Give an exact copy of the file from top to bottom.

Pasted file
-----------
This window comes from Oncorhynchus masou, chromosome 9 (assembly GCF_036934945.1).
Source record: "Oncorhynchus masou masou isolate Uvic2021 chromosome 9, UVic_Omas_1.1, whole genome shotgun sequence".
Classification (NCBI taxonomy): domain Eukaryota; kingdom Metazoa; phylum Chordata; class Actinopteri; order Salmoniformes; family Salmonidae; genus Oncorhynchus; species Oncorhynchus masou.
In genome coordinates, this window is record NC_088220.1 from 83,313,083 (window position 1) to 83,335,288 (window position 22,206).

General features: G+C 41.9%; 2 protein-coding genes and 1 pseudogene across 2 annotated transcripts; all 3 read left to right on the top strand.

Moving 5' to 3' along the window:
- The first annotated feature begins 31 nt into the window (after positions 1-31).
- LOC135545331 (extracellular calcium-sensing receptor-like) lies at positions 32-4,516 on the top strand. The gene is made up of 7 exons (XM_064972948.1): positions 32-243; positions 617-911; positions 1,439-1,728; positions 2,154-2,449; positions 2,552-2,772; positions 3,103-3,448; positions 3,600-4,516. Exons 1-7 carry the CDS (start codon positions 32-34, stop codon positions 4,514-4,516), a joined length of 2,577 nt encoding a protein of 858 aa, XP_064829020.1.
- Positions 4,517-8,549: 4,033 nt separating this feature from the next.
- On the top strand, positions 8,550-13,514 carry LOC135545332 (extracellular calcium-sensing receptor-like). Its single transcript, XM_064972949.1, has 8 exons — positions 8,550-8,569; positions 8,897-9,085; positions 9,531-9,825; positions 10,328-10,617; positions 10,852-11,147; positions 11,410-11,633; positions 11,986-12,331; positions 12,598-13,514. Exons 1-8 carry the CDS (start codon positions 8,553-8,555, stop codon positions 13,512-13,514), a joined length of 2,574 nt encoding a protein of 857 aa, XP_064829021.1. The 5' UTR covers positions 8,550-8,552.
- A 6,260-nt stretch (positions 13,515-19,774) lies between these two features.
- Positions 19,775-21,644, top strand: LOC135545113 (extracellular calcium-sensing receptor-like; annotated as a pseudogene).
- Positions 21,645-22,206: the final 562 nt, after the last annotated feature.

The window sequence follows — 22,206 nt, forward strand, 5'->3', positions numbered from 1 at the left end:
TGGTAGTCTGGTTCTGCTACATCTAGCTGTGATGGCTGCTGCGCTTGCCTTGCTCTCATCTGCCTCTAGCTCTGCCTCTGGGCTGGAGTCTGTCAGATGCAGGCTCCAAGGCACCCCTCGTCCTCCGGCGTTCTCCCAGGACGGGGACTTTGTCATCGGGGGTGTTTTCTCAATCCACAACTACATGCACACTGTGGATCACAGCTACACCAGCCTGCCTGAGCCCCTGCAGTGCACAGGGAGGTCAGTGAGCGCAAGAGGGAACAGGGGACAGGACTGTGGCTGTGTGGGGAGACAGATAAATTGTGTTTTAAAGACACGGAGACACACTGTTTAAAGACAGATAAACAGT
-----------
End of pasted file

This window comes from Oncorhynchus masou, chromosome 9 (assembly GCF_036934945.1).
Source record: "Oncorhynchus masou masou isolate Uvic2021 chromosome 9, UVic_Omas_1.1, whole genome shotgun sequence".
Classification (NCBI taxonomy): domain Eukaryota; kingdom Metazoa; phylum Chordata; class Actinopteri; order Salmoniformes; family Salmonidae; genus Oncorhynchus; species Oncorhynchus masou.
In genome coordinates, this window is record NC_088220.1 from 83,313,083 (window position 1) to 83,335,288 (window position 22,206).

General features: G+C 41.9%; 2 protein-coding genes and 1 pseudogene across 2 annotated transcripts; all 3 read left to right on the top strand.

Moving 5' to 3' along the window:
- The first annotated feature begins 31 nt into the window (after positions 1-31).
- LOC135545331 (extracellular calcium-sensing receptor-like) lies at positions 32-4,516 on the top strand. The gene is made up of 7 exons (XM_064972948.1): positions 32-243; positions 617-911; positions 1,439-1,728; positions 2,154-2,449; positions 2,552-2,772; positions 3,103-3,448; positions 3,600-4,516. Exons 1-7 carry the CDS (start codon positions 32-34, stop codon positions 4,514-4,516), a joined length of 2,577 nt encoding a protein of 858 aa, XP_064829020.1.
- Positions 4,517-8,549: 4,033 nt separating this feature from the next.
- On the top strand, positions 8,550-13,514 carry LOC135545332 (extracellular calcium-sensing receptor-like). Its single transcript, XM_064972949.1, has 8 exons — positions 8,550-8,569; positions 8,897-9,085; positions 9,531-9,825; positions 10,328-10,617; positions 10,852-11,147; positions 11,410-11,633; positions 11,986-12,331; positions 12,598-13,514. Exons 1-8 carry the CDS (start codon positions 8,553-8,555, stop codon positions 13,512-13,514), a joined length of 2,574 nt encoding a protein of 857 aa, XP_064829021.1. The 5' UTR covers positions 8,550-8,552.
- A 6,260-nt stretch (positions 13,515-19,774) lies between these two features.
- Positions 19,775-21,644, top strand: LOC135545113 (extracellular calcium-sensing receptor-like; annotated as a pseudogene).
- Positions 21,645-22,206: the final 562 nt, after the last annotated feature.

The window sequence follows — 22,206 nt, forward strand, 5'->3', positions numbered from 1 at the left end:
TGGTAGTCTGGTTCTGCTACATCTAGCTGTGATGGCTGCTGCGCTTGCCTTGCTCTCATCTGCCTCTAGCTCTGCCTCTGGGCTGGAGTCTGTCAGATGCAGGCTCCAAGGCACCCCTCGTCCTCCGGCGTTCTCCCAGGACGGGGACTTTGTCATCGGGGGTGTTTTCTCAATCCACAACTACATGCACACTGTGGATCACAGCTACACCAGCCTGCCTGAGCCCCTGCAGTGCACAGGGAGGTCAGTGAGCGCAAGAGGGAACAGGGGACAGGACTGTGGCTGTGTGGGGAGACAGATAAATTGTGTTTTAAAGACACGGAGACACACTGTTTAAAGACAGATAAACAGT